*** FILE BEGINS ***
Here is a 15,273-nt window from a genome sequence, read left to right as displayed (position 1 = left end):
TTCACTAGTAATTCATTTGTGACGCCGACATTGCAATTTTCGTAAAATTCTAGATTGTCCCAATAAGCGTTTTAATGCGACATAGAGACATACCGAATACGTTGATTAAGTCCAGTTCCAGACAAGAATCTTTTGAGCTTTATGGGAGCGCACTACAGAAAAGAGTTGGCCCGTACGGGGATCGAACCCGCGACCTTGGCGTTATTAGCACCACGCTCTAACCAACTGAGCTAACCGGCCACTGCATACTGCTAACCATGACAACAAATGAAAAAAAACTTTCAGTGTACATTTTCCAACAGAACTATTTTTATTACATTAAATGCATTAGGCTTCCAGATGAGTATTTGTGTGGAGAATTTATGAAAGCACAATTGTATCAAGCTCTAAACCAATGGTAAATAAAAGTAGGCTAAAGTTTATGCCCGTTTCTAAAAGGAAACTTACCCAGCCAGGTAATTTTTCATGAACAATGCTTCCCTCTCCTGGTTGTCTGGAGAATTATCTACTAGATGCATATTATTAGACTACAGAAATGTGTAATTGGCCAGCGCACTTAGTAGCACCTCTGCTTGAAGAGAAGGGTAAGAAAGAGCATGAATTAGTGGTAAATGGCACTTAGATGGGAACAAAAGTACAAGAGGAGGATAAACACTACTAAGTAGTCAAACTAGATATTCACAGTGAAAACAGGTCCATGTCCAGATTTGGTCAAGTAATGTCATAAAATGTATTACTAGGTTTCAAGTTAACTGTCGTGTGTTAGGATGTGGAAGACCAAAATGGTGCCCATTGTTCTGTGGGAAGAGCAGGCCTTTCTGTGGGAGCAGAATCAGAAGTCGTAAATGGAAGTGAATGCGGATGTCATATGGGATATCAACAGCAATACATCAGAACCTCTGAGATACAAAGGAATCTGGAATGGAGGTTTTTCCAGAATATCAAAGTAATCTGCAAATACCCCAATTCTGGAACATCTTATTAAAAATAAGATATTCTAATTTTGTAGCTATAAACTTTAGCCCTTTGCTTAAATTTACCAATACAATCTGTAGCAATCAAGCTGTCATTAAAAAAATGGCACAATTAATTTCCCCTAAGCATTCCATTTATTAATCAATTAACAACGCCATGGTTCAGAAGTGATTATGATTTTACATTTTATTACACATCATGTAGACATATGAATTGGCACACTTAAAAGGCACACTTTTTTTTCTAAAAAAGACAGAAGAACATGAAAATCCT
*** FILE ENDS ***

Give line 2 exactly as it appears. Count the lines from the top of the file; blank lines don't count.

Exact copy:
TTCACTAGTAATTCATTTGTGACGCCGACATTGCAATTTTCGTAAAATTCTAGATTGTCCCAATAAGCGTTTTAATGCGACATAGAGACATACCGAATACGTTGATTAAGTCCAGTTCCAGACAAGAATCTTTTGAGCTTTATGGGAGCGCACTACAGAAAAGAGTTGGCCCGTACGGGGATCGAACCCGCGACCTTGGCGTTATTAGCACCACGCTCTAACCAACTGAGCTAACCGGCCACTGCATACTGCTAACCATGACAACAAATGAAAAAAAACTTTCAGTGTACATTTTCCAACAGAACTATTTTTATTACATTAAATGCATTAGGCTTCCAGATGAGTATTTGTGTGGAGAATTTATGAAAGCACAATTGTATCAAGCTCTAAACCAATGGTAAATAAAAGTAGGCTAAAGTTTATGCCCGTTTCTAAAAGGAAACTTACCCAGCCAGGTAATTTTTCATGAACAATGCTTCCCTCTCCTGGTTGTCTGGAGAATTATCTACTAGATGCATATTATTAGACTACAGAAATGTGTAATTGGCCAGCGCACTTAGTAGCACCTCTGCTTGAAGAGAAGGGTAAGAAAGAGCATGAATTAGTGGTAAATGGCACTTAGATGGGAACAAAAGTACAAGAGGAGGATAAACACTACTAAGTAGTCAAACTAGATATTCACAGTGAAAACAGGTCCATGTCCAGATTTGGTCAAGTAATGTCATAAAATGTATTACTAGGTTTCAAGTTAACTGTCGTGTGTTAGGATGTGGAAGACCAAAATGGTGCCCATTGTTCTGTGGGAAGAGCAGGCCTTTCTGTGGGAGCAGAATCAGAAGTCGTAAATGGAAGTGAATGCGGATGTCATATGGGATATCAACAGCAATACATCAGAACCTCTGAGATACAAAGGAATCTGGAATGGAGGTTTTTCCAGAATATCAAAGTAATCTGCAAATACCCCAATTCTGGAACATCTTATTAAAAATAAGATATTCTAATTTTGTAGCTATAAACTTTAGCCCTTTGCTTAAATTTACCAATACAATCTGTAGCAATCAAGCTGTCATTAAAAAAATGGCACAATTAATTTCCCCTAAGCATTCCATTTATTAATCAATTAACAACGCCATGGTTCAGAAGTGATTATGATTTTACATTTTATTACACATCATGTAGACATATGAATTGGCACACTTAAAAGGCACACTTTTTTTTCTAAAAAAGACAGAAGAACATGAAAATCCT